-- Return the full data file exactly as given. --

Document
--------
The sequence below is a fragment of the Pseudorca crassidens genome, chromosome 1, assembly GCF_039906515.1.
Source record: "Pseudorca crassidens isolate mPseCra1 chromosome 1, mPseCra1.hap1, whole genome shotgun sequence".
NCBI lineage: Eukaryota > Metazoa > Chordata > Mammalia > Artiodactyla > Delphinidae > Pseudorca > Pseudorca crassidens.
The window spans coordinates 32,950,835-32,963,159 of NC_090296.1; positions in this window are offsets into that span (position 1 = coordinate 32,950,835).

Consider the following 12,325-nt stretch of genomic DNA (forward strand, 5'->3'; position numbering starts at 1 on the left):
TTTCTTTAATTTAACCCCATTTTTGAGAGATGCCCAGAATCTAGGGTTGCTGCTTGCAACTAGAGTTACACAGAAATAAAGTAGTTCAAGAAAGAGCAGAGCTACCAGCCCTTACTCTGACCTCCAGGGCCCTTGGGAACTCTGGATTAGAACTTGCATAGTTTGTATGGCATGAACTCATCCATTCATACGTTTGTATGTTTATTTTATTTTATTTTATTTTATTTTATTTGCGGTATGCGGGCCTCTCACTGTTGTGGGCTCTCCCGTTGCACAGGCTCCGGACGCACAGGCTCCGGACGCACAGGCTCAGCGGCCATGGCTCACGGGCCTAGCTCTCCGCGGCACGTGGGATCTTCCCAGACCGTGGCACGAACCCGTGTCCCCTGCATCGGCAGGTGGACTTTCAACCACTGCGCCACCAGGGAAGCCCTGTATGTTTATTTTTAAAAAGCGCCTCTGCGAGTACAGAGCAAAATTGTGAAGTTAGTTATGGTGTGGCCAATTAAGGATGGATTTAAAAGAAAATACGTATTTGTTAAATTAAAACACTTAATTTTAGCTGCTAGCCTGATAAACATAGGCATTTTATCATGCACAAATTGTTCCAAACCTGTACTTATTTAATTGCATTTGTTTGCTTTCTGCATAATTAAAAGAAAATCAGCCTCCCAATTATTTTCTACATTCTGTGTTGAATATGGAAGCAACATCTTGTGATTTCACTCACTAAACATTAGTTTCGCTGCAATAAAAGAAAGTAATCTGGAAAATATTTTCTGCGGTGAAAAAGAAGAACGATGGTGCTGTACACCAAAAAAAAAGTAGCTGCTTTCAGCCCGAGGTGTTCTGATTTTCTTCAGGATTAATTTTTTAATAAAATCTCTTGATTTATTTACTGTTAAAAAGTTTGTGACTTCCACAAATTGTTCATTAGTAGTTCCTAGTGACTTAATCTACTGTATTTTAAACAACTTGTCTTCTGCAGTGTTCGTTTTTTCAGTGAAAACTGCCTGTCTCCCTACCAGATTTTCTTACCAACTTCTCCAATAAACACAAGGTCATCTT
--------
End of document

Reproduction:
The sequence below is a fragment of the Pseudorca crassidens genome, chromosome 1, assembly GCF_039906515.1.
Source record: "Pseudorca crassidens isolate mPseCra1 chromosome 1, mPseCra1.hap1, whole genome shotgun sequence".
NCBI lineage: Eukaryota > Metazoa > Chordata > Mammalia > Artiodactyla > Delphinidae > Pseudorca > Pseudorca crassidens.
The window spans coordinates 32,950,835-32,963,159 of NC_090296.1; positions in this window are offsets into that span (position 1 = coordinate 32,950,835).

Consider the following 12,325-nt stretch of genomic DNA (forward strand, 5'->3'; position numbering starts at 1 on the left):
TTTCTTTAATTTAACCCCATTTTTGAGAGATGCCCAGAATCTAGGGTTGCTGCTTGCAACTAGAGTTACACAGAAATAAAGTAGTTCAAGAAAGAGCAGAGCTACCAGCCCTTACTCTGACCTCCAGGGCCCTTGGGAACTCTGGATTAGAACTTGCATAGTTTGTATGGCATGAACTCATCCATTCATACGTTTGTATGTTTATTTTATTTTATTTTATTTTATTTTATTTGCGGTATGCGGGCCTCTCACTGTTGTGGGCTCTCCCGTTGCACAGGCTCCGGACGCACAGGCTCCGGACGCACAGGCTCAGCGGCCATGGCTCACGGGCCTAGCTCTCCGCGGCACGTGGGATCTTCCCAGACCGTGGCACGAACCCGTGTCCCCTGCATCGGCAGGTGGACTTTCAACCACTGCGCCACCAGGGAAGCCCTGTATGTTTATTTTTAAAAAGCGCCTCTGCGAGTACAGAGCAAAATTGTGAAGTTAGTTATGGTGTGGCCAATTAAGGATGGATTTAAAAGAAAATACGTATTTGTTAAATTAAAACACTTAATTTTAGCTGCTAGCCTGATAAACATAGGCATTTTATCATGCACAAATTGTTCCAAACCTGTACTTATTTAATTGCATTTGTTTGCTTTCTGCATAATTAAAAGAAAATCAGCCTCCCAATTATTTTCTACATTCTGTGTTGAATATGGAAGCAACATCTTGTGATTTCACTCACTAAACATTAGTTTCGCTGCAATAAAAGAAAGTAATCTGGAAAATATTTTCTGCGGTGAAAAAGAAGAACGATGGTGCTGTACACCAAAAAAAAAGTAGCTGCTTTCAGCCCGAGGTGTTCTGATTTTCTTCAGGATTAATTTTTTAATAAAATCTCTTGATTTATTTACTGTTAAAAAGTTTGTGACTTCCACAAATTGTTCATTAGTAGTTCCTAGTGACTTAATCTACTGTATTTTAAACAACTTGTCTTCTGCAGTGTTCGTTTTTTCAGTGAAAACTGCCTGTCTCCCTACCAGATTTTCTTACCAACTTCTCCAATAAACACAAGGTCATCTT